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Financial Issues This forum is for discussing any of the financial issues involved in your divorce.

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  #11 (permalink)  
Old 11-08-2013, 01:35 PM
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Quote:
Originally Posted by salsero12 View Post
...
Does anyone else have have any further advice and/or suggestions?
Be prepared to keep paying your current child support obligation.
Perhaps, if it's a possible alternative, look into part-time schooling/courses, if that is available in this particular curiculum. That allows you to keep working, and to try and attend school/courses.
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  #12 (permalink)  
Old 11-08-2013, 02:06 PM
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Hi and thanks for your comment.

Yes, I have looked into getting a part-time job to reduce my debt, however, and correct if I'm wrong, any monies I make extra will have to be claimed as income, increasing my overall income, which means paying more CS?

If this is the case, is not worth it. My ex is all about $$$. She just recently asked why I have not given her the $$ that belongs to her from my pension (were separated before the new pension rules came into effect on Jan 2012). She had a "tantrum" after I told her this.

Any other suggestion Rioe?

dad2bandm, as mentioned earlier, this is a FULL TIME commitment and way that the courses and practicum are scheduled is in the same manner as that of Medical School.

Quote:
If you go to school, and these are your "reasonable educational needs" meaning that it is not a degree in Canadian Literature, but something that leads to a new career, then your ex may not impute an income.
With regards to the above quote, I will not be able to work part-time during the two years of the program:

Quote:
Full Time Status
The structure of the program requires that all students be registered in the program on a full-time basis. Attendance at all Residential and Evaluation components of the program and participation in all Distance components are mandatory. Employment while enrolled in the full-time professional degree program is strongly discouraged.
Below is a brief program overview:

Program Overview
The program runs continuously for six semesters (24 months). Short periods of time are spent in Toronto, but otherwise the student may be in their home location during the first year. In year two, the student is participating in clinical activities, with three brief returns to Toronto in the year.

Year 1 (3 semesters) is academically focused
– Completion of 15 courses in total, including 120 hours of longitudinal clinical experience is expected.
– 4 Mandatory Residential Blocks** will occur: For the September start, this means 4 week block in September, a 3 week block in December, and 4 week blocks in April/May and July/August.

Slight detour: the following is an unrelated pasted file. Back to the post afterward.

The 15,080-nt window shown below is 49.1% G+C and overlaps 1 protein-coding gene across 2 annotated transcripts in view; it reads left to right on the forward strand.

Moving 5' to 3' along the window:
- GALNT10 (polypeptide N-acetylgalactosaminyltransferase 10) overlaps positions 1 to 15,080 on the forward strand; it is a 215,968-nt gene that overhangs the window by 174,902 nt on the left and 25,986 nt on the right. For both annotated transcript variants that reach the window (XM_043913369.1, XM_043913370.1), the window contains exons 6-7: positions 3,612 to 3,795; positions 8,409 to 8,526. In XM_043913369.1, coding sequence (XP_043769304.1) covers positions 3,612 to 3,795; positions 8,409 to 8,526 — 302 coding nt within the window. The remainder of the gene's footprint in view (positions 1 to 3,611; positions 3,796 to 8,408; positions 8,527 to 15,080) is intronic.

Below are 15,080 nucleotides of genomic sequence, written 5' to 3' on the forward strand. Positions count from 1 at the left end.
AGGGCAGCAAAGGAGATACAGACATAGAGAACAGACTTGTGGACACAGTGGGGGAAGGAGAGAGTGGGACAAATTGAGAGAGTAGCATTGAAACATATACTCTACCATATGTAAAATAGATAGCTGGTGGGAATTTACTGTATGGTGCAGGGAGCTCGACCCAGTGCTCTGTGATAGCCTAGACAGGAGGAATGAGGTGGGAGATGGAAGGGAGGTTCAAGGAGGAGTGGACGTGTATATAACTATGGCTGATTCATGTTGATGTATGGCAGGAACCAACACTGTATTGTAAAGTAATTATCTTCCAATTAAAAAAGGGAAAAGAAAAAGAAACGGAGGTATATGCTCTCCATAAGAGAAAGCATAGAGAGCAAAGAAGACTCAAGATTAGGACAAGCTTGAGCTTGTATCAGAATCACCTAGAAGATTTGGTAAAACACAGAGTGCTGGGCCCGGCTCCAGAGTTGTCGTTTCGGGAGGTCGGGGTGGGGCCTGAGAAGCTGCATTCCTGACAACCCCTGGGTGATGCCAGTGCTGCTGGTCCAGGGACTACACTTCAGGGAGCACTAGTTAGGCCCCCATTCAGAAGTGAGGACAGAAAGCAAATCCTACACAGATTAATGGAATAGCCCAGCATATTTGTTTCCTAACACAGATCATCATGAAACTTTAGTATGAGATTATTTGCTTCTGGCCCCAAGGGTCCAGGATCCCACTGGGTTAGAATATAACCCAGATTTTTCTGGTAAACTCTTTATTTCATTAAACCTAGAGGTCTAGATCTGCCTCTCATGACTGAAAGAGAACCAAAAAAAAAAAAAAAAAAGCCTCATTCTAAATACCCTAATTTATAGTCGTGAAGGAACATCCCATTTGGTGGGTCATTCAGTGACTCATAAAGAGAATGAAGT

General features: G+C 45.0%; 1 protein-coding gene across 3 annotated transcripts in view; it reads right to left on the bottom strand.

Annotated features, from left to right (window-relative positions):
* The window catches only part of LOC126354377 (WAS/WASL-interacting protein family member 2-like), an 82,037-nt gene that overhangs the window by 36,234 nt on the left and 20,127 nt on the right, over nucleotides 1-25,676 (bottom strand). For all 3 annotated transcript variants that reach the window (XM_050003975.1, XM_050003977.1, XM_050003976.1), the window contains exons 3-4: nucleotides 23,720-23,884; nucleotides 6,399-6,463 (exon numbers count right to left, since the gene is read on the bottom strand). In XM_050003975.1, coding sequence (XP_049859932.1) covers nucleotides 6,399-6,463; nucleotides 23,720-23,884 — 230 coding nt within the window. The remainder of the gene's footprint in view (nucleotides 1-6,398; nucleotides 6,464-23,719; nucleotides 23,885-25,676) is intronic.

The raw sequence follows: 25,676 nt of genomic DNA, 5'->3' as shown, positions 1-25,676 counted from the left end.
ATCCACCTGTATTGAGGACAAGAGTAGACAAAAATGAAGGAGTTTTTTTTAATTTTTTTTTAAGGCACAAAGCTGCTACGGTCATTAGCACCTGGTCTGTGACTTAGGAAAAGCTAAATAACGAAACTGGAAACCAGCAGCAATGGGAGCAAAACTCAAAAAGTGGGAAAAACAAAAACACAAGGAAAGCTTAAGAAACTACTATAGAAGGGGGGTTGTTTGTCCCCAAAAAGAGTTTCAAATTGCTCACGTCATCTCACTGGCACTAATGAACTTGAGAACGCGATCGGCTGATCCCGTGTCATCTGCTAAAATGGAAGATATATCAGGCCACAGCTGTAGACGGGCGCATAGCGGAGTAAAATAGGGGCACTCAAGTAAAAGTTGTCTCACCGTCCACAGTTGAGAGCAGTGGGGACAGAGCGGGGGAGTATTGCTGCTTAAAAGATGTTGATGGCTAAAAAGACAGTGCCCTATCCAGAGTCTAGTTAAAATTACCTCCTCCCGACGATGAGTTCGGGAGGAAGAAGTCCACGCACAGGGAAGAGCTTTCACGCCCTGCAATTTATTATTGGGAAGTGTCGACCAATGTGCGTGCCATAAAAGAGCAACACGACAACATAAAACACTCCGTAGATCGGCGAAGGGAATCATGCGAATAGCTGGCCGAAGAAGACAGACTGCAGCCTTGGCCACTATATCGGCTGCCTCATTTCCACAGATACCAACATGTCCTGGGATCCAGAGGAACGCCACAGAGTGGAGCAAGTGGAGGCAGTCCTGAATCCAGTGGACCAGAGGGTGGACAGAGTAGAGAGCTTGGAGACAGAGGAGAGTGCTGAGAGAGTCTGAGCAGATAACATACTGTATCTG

Year 2 (3 semesters) is clinically focused
– 40 weeks of supervised direct clinical contact in rural and urban settings.
– Half of the clinical practicum will be assigned in Southern Ontario, half in Northern Ontario. Three Mandatory Residential Blocks will occur. The Residential Blocks for the September 2014 start at to be confirmed.


Any further advise?
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  #13 (permalink)  
Old 01-21-2014, 02:15 PM
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UGLY TRUTH ALERT!

No court will (nor should it) allow you to put your children at a financial disadvantage because you want to take a 2 year sabbatical. By the numbers you quoted for c/s, you already make more than the position you're hoping to gain through your educational adventure.

I'm going to suggest you look in the mirror and face the truth. How about putting your career aspirations on hold until your obligations towards the most important commitments in your life (your children) are fulfilled and you get your personal financial house in order?
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Old 01-21-2014, 02:19 PM
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Quote:
UGLY TRUTH ALERT!
oh NO...THIS CAN'T BE GOOD

Quote:

How about putting your career aspirations on hold until your obligations towards the most important commitments in your life (your children) are fulfilled and you get your personal financial house in order?
nOW nOW....Some will say that is just "crazy talk". I have even seen/heard of a similar stunt where a person tried to quit their job in order to get SS..I MEAN SERIOUSLY
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  #15 (permalink)  
Old 01-21-2014, 02:27 PM
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Quote:
Originally Posted by salsero12 View Post
Yes, I have looked into getting a part-time job to reduce my debt, however, and correct if I'm wrong, any monies I make extra will have to be claimed as income, increasing my overall income, which means paying more CS?

If this is the case, is not worth it. My ex is all about $$$. She just recently asked why I have not given her the $$ that belongs to her from my pension (were separated before the new pension rules came into effect on Jan 2012). She had a "tantrum" after I told her this.